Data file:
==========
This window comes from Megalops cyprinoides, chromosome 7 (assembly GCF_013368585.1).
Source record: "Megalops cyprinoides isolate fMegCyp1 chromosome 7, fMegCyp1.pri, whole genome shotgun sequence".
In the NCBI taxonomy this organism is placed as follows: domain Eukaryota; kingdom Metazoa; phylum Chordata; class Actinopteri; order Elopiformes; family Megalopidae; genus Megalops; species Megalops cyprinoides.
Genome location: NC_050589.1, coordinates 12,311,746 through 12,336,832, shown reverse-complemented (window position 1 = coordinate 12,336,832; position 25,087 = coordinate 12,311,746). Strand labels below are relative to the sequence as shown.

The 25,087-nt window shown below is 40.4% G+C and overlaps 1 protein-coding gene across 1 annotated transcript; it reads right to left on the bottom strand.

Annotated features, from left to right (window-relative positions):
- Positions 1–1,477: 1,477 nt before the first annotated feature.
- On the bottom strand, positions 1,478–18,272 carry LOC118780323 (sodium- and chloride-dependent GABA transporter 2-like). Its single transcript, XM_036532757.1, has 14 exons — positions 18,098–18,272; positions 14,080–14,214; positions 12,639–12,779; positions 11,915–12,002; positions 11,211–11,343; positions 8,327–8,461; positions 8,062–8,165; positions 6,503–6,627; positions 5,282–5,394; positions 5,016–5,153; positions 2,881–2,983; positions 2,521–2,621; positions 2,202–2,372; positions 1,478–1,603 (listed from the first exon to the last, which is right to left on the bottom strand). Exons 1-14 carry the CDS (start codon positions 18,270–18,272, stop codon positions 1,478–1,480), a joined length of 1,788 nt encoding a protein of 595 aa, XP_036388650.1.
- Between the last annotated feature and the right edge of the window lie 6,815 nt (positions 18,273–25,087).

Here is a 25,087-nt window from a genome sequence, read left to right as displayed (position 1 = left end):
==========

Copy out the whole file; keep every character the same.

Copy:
This window comes from Megalops cyprinoides, chromosome 7 (assembly GCF_013368585.1).
Source record: "Megalops cyprinoides isolate fMegCyp1 chromosome 7, fMegCyp1.pri, whole genome shotgun sequence".
In the NCBI taxonomy this organism is placed as follows: domain Eukaryota; kingdom Metazoa; phylum Chordata; class Actinopteri; order Elopiformes; family Megalopidae; genus Megalops; species Megalops cyprinoides.
Genome location: NC_050589.1, coordinates 12,311,746 through 12,336,832, shown reverse-complemented (window position 1 = coordinate 12,336,832; position 25,087 = coordinate 12,311,746). Strand labels below are relative to the sequence as shown.

The 25,087-nt window shown below is 40.4% G+C and overlaps 1 protein-coding gene across 1 annotated transcript; it reads right to left on the bottom strand.

Annotated features, from left to right (window-relative positions):
- Positions 1–1,477: 1,477 nt before the first annotated feature.
- On the bottom strand, positions 1,478–18,272 carry LOC118780323 (sodium- and chloride-dependent GABA transporter 2-like). Its single transcript, XM_036532757.1, has 14 exons — positions 18,098–18,272; positions 14,080–14,214; positions 12,639–12,779; positions 11,915–12,002; positions 11,211–11,343; positions 8,327–8,461; positions 8,062–8,165; positions 6,503–6,627; positions 5,282–5,394; positions 5,016–5,153; positions 2,881–2,983; positions 2,521–2,621; positions 2,202–2,372; positions 1,478–1,603 (listed from the first exon to the last, which is right to left on the bottom strand). Exons 1-14 carry the CDS (start codon positions 18,270–18,272, stop codon positions 1,478–1,480), a joined length of 1,788 nt encoding a protein of 595 aa, XP_036388650.1.
- Between the last annotated feature and the right edge of the window lie 6,815 nt (positions 18,273–25,087).

Here is a 25,087-nt window from a genome sequence, read left to right as displayed (position 1 = left end):